Security should be raised on oil tankers and other merchant fleet tonnage to counter the threat of terrorist attack in the Middle East, according to an advisory issued by Malta-based Maritime Asset Security & Training (MAST).
The company put out its warning after Al-Qaeda insinuated it could execute ”strategic attacks on choke-points of oil shipments” in its first issue of Resurgence, an English-language digital propaganda magazine posted online.
Whilst ISIS activity has dominated the news recently, the resurgence of Al-Qaeda and affiliate organisations is occurring alongside some of the world’s most strategically vulnerable and crowded waterways, noted MAST.
COO Gerry Northwood OBE, said: “The largely unforeseen consequences of the Arab Spring and the on-going civil wars in Syria and Iraq have allowed terrorist groups to get on the front foot. They have potential to do real harm to maritime activity in the Mediterranean, the Indian Ocean and particularly in the key strategic choke points – namely the Straits of Gibraltar, the Straits of Hormuz, the Suez Canal or the Bab El Mendeb Strait. While Al-Qaeda specifically threatened oil tankers, large cargo ships and cruise liners could also be at risk. If the terrorists have the audacity to attack a warship – in September Al-Qaeda tried to hijack a Pakistan Navy Frigate – then they will surely think little of attempting an attack on a cruise liner.”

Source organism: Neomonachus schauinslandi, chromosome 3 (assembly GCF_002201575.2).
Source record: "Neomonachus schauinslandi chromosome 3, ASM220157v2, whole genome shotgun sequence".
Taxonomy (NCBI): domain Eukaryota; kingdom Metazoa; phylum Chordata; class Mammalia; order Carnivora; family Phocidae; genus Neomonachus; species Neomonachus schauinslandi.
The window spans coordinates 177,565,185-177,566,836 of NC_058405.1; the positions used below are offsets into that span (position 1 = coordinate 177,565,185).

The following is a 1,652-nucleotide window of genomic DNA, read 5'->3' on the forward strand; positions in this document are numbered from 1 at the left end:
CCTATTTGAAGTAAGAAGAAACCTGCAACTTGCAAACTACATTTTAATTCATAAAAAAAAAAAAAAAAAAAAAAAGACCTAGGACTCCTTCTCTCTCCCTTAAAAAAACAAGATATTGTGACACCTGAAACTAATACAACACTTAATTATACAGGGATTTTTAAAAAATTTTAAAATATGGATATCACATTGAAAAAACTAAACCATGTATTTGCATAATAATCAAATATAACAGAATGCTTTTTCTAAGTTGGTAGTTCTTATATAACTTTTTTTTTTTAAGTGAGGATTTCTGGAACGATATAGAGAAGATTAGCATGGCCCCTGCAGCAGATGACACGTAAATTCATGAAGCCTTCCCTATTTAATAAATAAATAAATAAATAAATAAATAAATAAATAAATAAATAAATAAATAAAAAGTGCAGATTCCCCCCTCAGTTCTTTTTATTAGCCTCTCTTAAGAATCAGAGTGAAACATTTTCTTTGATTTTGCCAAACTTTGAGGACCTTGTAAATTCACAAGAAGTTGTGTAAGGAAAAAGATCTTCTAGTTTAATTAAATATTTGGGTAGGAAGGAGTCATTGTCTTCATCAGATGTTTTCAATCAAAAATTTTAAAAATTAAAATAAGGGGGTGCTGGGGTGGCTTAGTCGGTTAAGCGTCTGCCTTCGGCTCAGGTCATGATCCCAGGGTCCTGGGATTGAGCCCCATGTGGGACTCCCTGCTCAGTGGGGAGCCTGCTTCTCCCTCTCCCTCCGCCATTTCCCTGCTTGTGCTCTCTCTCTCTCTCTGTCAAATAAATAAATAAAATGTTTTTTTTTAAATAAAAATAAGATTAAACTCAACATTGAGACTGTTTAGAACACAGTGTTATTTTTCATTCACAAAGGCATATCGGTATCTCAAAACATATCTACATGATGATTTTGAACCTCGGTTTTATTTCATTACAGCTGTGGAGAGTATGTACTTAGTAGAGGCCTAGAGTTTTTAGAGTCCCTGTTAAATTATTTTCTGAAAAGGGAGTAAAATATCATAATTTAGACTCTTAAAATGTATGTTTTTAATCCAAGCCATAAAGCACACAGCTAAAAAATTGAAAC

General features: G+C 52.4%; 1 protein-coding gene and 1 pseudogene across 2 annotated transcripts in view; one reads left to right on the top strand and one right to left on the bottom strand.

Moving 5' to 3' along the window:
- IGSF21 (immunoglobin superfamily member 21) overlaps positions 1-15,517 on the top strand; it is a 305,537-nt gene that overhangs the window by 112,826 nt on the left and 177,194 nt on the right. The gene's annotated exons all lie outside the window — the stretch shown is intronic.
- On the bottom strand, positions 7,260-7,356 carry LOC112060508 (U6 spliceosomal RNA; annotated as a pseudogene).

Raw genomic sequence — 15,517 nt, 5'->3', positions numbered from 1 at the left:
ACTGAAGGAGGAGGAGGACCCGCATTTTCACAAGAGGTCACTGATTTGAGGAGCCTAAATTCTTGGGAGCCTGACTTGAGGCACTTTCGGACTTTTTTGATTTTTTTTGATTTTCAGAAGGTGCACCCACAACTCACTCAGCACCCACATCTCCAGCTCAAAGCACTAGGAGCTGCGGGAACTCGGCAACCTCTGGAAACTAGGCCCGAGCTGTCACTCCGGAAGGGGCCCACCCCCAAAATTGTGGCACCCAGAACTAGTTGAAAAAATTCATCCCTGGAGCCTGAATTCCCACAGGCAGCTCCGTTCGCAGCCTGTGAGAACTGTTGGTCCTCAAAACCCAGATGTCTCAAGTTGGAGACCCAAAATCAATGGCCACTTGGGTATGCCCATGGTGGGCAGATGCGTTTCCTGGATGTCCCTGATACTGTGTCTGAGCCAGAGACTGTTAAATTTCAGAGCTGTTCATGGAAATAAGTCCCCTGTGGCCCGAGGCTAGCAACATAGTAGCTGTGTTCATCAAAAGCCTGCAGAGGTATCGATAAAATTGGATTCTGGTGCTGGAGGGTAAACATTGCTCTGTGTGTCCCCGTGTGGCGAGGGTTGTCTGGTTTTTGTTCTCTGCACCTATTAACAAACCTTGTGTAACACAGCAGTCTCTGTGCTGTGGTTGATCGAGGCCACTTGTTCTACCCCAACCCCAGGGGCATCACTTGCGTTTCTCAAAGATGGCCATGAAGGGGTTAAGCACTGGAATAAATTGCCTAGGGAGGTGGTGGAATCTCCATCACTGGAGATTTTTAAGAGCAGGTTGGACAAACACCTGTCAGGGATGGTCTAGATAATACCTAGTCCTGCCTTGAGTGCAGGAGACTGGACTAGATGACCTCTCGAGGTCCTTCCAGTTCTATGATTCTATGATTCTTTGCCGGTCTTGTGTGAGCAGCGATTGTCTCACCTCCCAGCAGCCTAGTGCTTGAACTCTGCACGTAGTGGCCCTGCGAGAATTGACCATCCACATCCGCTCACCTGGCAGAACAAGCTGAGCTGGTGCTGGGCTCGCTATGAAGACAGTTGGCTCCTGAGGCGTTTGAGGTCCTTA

In the event of an attack, Northwood continued, all crew members are at risk, particularly those on board vessels with hazardous cargoes.
“Harbour authorities also need to think about how they control movements in the areas under their jurisdiction. A successful attack on a ship will require a lot of planning by the terrorist organisation, including reconnaissance on land and at sea. Harbour authorities should be vigilant and overt measures should be taken to restrict the movement of unauthorised vessels in the area,” said Northwood.
Maritime Union of Australia has also warned that Al Qaeda has urged jihadists to attack oil tankers in two maritime hotspots that supply Australia with up to 70 per cent of its petrol, raising a concern over the nation’s near-complete reliance on imported fuel.
In their magazine article, Al-Qaeda identifies the “energy umbilical cord” sustaining western economies and describes fuel pipelines and shipping lanes as the “Achilles heel of western economies dependent on oil from the Muslim world.”
The magazine includes a map of shipping “choke points” it says are ripe for sabotage and a diagram of the fuel routes between the Persian Gulf, Singapore and Australia.
In September, Al Qaeda-aligned militants attempted to hijack a Pakistani frigate and use it to target US Navy vessels in the Indian Ocean.
“This terrorist threat raises fundamental questions of national security and sovereign risk for some of our biggest industries, let alone our motorists’ right to expect a constant supply of fuel at a reasonable price,” MUA National Secretary Paddy Crumlin said.
The Australian federal government has called for submissions to its energy green paper which will investigate energy security.
Press Release; Image: Terntank